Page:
Biogas enrichment through bio-Sabatier by means of H2 injection to AD is considered an easily retrofittable technology for commercial application, where the infrastructure for gas storage and connections for gas grids are easily accessible and well established. However, the commercial implementation of bio-Sabatier so far is rare or next to none [23,24]. In fact, the focus of the existing literature on bio-Sabatier is mostly based on lab or small scales, emphasizing batch mode feeding [25]. As a result, there is a lack of knowledge, experience, and R&D efforts on the viability of this approach in continuous reactor plants. Considering this, an experimental trial using a fed-batch semi-continuous reactor operated with cattle manure was carried out where externally produced H2 with variable concentration was introduced directly to the reactor’s headspace. The purpose of the work was to determine the feasible H2 injection regime by identifying the threshold of reactor operation and using this experience to develop future experiments, focusing more on enhancing technological robustness and addressing the current challenges so that further improvement of the energetic content of the upgraded biogas can be achieved.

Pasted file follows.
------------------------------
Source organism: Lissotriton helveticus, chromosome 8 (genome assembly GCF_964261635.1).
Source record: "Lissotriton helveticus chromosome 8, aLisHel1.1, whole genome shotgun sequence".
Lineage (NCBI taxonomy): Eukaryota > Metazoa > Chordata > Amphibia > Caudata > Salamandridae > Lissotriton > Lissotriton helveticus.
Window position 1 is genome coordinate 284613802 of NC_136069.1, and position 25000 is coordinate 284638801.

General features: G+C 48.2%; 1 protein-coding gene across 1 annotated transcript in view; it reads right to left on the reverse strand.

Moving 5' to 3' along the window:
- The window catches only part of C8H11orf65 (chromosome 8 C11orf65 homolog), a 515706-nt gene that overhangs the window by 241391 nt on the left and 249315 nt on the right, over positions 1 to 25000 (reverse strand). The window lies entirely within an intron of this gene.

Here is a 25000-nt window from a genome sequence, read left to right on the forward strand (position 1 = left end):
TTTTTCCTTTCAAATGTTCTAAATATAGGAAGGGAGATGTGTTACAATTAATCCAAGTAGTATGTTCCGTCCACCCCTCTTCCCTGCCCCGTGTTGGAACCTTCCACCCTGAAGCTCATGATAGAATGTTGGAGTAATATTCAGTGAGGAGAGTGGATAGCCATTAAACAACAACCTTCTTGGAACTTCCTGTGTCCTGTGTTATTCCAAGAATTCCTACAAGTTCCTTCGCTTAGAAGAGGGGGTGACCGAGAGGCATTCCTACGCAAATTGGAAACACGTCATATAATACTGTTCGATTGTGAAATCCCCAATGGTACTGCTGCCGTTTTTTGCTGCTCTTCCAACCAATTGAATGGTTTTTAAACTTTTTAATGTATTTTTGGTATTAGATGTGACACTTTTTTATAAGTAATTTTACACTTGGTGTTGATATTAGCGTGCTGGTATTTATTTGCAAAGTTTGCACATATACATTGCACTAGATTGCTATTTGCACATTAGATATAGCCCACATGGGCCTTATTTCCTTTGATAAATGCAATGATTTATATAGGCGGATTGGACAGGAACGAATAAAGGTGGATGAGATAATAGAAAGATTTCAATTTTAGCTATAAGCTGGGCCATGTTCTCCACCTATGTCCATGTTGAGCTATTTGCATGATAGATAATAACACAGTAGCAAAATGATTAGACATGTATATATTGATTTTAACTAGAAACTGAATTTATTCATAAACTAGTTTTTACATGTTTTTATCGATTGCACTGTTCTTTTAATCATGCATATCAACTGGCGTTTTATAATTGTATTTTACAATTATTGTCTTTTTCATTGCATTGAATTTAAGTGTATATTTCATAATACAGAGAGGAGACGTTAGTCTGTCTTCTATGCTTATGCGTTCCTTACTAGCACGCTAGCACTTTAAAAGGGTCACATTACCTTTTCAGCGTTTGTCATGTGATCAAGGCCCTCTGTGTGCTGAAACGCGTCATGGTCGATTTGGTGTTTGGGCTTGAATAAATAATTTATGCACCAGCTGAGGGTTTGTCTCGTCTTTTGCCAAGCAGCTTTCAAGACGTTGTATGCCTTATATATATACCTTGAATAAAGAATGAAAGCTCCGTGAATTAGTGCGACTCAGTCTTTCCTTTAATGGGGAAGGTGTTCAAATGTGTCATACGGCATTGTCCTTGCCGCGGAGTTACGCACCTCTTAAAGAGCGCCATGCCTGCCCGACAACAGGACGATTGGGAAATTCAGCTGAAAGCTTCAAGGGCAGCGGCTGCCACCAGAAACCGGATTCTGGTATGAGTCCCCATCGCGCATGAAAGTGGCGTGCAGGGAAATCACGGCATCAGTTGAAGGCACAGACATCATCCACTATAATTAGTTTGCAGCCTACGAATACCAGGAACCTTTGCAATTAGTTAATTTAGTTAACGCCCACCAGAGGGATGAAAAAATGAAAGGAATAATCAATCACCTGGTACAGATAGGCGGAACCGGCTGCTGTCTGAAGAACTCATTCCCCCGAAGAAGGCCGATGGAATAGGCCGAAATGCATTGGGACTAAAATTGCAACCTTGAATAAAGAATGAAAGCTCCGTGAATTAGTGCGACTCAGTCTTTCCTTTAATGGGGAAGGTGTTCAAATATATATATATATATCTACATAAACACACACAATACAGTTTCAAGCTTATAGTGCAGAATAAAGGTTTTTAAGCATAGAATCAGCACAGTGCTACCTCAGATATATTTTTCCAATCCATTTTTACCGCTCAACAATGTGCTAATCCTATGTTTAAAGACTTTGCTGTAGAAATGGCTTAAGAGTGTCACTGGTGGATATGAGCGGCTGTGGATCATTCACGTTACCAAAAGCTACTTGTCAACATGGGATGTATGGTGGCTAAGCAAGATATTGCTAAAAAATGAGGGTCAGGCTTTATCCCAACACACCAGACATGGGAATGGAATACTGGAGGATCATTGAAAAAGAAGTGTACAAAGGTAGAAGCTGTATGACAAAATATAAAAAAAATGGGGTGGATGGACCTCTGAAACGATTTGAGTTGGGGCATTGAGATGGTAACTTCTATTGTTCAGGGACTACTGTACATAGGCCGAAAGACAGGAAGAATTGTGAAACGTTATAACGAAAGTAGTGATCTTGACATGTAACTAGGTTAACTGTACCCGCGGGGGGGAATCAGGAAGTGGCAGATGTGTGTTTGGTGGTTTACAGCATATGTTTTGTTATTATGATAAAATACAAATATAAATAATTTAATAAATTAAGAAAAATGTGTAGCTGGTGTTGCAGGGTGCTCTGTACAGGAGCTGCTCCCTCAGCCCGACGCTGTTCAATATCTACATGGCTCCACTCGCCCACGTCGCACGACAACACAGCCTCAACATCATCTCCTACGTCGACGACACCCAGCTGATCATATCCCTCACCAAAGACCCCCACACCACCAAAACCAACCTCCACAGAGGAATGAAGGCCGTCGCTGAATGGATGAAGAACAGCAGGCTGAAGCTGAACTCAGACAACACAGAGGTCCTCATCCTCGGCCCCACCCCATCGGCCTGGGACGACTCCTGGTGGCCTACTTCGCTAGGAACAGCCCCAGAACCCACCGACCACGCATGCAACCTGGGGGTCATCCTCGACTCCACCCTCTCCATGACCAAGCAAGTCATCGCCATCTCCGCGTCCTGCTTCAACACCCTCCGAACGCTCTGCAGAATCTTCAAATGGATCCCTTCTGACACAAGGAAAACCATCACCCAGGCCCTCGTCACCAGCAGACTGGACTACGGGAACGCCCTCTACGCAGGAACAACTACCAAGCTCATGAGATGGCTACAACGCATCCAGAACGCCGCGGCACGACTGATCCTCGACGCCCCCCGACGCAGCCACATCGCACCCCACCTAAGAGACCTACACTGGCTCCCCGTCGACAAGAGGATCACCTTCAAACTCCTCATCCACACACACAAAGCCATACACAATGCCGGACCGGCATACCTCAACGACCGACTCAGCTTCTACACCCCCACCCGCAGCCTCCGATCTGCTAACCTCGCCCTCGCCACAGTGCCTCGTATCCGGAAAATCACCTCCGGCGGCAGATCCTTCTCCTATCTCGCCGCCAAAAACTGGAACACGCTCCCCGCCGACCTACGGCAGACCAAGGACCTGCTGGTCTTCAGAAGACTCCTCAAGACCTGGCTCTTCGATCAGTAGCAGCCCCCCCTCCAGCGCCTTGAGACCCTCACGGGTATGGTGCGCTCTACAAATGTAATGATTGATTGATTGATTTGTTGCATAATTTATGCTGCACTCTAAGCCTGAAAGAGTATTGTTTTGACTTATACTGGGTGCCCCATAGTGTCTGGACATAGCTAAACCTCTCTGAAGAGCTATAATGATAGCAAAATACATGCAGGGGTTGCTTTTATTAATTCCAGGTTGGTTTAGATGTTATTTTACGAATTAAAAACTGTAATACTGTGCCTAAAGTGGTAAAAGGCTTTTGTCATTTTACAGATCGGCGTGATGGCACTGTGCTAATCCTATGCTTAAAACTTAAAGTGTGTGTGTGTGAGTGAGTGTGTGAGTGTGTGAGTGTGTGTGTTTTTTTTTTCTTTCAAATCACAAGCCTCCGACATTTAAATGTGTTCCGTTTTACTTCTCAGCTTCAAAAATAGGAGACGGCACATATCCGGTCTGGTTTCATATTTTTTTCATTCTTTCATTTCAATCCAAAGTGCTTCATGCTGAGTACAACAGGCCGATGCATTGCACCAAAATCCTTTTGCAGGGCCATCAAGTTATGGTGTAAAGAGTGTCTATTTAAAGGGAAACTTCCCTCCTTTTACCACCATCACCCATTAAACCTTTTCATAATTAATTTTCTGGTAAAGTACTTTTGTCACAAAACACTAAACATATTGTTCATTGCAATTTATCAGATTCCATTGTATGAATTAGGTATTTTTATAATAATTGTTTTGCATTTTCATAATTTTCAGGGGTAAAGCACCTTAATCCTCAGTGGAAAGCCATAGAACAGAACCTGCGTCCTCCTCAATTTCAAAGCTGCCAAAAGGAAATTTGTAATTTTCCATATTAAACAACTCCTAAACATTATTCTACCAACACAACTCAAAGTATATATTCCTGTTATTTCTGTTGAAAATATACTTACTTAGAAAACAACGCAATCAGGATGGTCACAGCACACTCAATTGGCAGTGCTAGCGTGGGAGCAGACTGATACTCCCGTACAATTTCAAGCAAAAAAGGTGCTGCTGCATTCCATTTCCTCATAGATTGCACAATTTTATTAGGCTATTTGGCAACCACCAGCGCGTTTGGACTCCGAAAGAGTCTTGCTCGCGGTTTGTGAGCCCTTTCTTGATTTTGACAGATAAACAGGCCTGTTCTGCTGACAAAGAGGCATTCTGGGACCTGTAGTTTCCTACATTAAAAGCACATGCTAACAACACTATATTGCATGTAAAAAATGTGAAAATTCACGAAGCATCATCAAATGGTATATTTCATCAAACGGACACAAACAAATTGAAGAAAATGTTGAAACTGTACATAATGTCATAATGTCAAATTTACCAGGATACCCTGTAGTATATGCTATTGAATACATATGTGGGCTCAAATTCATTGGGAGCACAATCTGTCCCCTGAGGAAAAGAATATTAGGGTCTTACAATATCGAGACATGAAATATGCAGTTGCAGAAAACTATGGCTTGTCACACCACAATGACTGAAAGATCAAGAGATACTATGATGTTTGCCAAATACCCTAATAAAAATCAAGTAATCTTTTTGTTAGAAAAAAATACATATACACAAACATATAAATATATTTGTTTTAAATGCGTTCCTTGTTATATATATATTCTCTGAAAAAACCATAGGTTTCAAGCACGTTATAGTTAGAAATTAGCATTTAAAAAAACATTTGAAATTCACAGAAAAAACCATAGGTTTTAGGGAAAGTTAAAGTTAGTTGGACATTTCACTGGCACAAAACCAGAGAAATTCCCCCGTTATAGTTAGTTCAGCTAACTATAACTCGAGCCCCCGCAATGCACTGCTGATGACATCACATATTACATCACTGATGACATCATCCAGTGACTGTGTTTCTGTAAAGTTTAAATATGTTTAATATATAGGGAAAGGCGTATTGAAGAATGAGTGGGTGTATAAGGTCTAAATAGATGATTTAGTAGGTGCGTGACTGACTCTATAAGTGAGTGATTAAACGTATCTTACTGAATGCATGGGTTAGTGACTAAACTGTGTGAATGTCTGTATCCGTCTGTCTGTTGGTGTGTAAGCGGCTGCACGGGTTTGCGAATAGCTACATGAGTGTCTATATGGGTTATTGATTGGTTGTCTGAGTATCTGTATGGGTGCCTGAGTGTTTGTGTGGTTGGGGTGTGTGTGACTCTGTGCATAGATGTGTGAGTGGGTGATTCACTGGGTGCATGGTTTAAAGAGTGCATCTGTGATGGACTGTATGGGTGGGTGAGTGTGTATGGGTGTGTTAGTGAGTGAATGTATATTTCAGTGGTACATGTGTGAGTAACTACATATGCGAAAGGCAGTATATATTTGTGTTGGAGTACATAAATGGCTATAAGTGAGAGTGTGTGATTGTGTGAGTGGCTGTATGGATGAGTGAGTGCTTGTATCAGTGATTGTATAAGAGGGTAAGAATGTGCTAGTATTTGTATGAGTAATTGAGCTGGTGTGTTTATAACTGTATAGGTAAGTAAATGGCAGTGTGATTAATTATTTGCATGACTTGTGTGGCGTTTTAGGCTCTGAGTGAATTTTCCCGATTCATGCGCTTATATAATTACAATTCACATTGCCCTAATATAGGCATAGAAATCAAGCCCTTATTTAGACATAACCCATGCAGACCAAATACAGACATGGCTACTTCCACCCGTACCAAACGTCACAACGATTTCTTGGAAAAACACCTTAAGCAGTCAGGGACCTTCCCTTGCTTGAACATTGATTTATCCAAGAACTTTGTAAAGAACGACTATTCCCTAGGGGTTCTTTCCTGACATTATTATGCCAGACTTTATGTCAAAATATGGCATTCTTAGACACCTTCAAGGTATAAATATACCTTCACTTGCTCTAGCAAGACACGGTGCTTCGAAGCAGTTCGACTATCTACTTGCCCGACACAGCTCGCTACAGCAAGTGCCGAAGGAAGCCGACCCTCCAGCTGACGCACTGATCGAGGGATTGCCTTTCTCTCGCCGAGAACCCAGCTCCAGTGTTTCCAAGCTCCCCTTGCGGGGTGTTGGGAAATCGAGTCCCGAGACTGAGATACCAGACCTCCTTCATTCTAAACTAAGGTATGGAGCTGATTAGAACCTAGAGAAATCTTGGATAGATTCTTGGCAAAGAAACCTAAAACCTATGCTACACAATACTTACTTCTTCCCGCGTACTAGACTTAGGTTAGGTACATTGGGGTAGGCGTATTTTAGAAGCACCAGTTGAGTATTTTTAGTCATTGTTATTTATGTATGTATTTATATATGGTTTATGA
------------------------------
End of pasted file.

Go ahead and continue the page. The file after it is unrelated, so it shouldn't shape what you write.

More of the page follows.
2. Materials and Methods

Anaerobic digestion used for the present study was carried out by means of a 5 L working volume 6.6 L bioreactor (Biostat® A, Sartorius, UK) integrated with built-in sensors for real-time automatic measurement of temperature (provided by a surrounding heating element), pH, and mixer rpm, and interfaced with a programmable logic controller (PLC) to enable user-defined customization and data acquisition. The experimental procedure involved in different processing steps is shown in Figure 1a.